by mary O’Connor
Funding earmarked for services for women in the west experiencing mental health problems during pregnancy or after childbirth is no longer available for the project.
The €370,000 set aside for the operation of the Galway University Hospital Specialist Perinatal Mental Health Service has been diverted, it was revealed this week.
The president of the Irish Hospital Consultants’ Association Dr Donal O’ Hanlon says the lack of funding for the National Maternity Strategy is affecting the one in five women who have mental health problems in pregnancy or after childbirth.
About 2,240 of these are likely to suffer from more serious mental illness and would benefit from advice from or referral to a specialist perinatal mental health service, he says.
“Such facilities were due to be established in maternity network hubs to treat women directly and provide expert advice to other maternity units in the country. It is extremely disappointing that the €370,000 required for the operation of the Galway University Hospital Specialist Perinatal Mental Health Service has been diverted.
“This means that women in the Saolta Hospital Group western counties [Donegal, Galway, Leitrim, Mayo, Roscommon, and Sligo] who need this support are being deprived of services which are available throughout the rest of the country.”
Dr O’Hanlon believes it is vital that all specialist perinatal mental health services are funded adequately due to the “very negative consequences” of perinatal mental health disorders for mothers, their baby, and their relationships with their partner and other children.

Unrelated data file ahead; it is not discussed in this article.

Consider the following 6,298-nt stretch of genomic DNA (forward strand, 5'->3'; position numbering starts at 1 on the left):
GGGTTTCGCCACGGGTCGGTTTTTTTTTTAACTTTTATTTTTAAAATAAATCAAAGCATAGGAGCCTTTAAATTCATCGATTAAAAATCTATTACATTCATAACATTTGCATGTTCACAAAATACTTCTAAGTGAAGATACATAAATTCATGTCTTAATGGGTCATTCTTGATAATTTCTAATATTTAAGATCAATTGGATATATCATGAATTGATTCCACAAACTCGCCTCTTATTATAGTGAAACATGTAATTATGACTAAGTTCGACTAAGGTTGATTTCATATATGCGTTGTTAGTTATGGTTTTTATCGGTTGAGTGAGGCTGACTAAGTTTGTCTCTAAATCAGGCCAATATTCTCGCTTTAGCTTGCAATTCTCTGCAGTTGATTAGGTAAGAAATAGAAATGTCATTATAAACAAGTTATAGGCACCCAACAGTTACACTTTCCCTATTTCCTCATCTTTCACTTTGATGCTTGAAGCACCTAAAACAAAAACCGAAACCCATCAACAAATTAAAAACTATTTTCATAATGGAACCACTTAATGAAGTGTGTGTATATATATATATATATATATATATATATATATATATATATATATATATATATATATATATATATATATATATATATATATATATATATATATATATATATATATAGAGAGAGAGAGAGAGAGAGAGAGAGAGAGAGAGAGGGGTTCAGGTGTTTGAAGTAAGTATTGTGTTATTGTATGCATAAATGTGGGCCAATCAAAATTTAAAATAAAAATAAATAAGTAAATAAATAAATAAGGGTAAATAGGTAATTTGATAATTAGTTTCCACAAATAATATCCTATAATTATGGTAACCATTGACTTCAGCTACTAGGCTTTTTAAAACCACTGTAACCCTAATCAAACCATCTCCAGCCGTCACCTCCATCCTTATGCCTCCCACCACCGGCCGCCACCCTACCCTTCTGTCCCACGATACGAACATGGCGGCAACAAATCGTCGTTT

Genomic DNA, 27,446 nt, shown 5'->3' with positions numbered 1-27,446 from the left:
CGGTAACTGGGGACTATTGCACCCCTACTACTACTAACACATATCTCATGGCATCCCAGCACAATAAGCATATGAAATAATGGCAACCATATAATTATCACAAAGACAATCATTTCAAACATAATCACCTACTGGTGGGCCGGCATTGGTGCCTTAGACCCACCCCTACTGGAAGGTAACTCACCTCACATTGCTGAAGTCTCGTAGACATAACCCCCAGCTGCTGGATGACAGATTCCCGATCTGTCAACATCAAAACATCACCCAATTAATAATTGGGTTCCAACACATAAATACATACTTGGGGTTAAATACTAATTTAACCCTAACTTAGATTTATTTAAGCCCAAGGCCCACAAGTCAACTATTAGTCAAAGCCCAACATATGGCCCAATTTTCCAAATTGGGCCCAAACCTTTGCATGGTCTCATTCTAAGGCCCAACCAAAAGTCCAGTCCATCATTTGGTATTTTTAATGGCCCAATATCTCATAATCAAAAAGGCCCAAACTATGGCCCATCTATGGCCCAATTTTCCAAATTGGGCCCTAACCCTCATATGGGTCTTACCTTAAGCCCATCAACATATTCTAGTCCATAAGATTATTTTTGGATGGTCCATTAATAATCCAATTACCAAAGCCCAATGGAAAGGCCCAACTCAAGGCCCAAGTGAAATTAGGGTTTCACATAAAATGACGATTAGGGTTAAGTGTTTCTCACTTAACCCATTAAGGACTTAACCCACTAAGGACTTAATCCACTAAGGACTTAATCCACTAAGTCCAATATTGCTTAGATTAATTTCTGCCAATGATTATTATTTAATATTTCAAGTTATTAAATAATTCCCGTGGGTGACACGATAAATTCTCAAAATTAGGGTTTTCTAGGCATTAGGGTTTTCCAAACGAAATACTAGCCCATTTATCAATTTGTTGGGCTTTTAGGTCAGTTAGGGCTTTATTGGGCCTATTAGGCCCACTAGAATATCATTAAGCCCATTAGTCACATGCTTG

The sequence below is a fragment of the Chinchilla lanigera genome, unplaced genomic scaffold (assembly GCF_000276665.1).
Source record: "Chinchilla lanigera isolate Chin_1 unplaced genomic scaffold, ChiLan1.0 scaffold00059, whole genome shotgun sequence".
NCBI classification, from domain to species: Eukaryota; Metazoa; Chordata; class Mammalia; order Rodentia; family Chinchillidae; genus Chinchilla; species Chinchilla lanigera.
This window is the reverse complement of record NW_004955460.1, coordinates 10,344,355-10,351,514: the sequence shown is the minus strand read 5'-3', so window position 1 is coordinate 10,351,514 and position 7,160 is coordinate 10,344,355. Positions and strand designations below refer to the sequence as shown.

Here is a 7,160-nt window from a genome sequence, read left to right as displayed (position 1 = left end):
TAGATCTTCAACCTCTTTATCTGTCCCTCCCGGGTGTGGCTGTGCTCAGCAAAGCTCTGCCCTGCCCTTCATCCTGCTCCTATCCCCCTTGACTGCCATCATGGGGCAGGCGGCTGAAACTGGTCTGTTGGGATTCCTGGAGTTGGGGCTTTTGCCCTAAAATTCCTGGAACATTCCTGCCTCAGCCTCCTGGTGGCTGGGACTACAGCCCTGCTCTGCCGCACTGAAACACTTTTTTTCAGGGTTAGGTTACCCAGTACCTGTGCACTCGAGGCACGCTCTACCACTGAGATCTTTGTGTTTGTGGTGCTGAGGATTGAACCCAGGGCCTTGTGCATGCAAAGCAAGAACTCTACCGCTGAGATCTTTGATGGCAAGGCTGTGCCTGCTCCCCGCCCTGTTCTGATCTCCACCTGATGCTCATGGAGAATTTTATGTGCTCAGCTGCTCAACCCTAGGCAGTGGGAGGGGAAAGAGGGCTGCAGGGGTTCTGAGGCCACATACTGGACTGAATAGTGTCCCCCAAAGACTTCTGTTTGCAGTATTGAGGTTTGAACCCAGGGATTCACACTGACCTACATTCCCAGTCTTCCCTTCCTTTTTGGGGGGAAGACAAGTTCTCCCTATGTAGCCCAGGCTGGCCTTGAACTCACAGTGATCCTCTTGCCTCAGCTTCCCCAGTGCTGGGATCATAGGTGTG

He says the findings of HIQA’s monitoring report on maternity services outlines a “familiar story with the health services - a promising launch of a national health strategy, but a lack of follow through”.
“It is very concerning and disappointing that four years into the lifetime of the National Maternity Strategy, the commitment to fund and implement its recommendations is being delayed. This is failing many, many women.
“Currently there are 31,719 women waiting for gynaecological services across our national public hospitals and almost a fifth of these women are waiting for 12 months or more.
“The consultant recruitment and retention crisis is a major factor and despite having the third highest birth rate in the EU, Ireland has less than half the EU average number of specialists in obstetrics and gynaecology. So far, only approximately 20 of the 100 additional consultants recommended in the National Maternity Strategy have been hired.”
It is essential that the Government commits to funding the implementation of the National Maternity Strategy throughout the country, he says.
“The women of Ireland have been let down by our health services in the past and have been made many promises in recent years, which the Government and health service management must now honour.”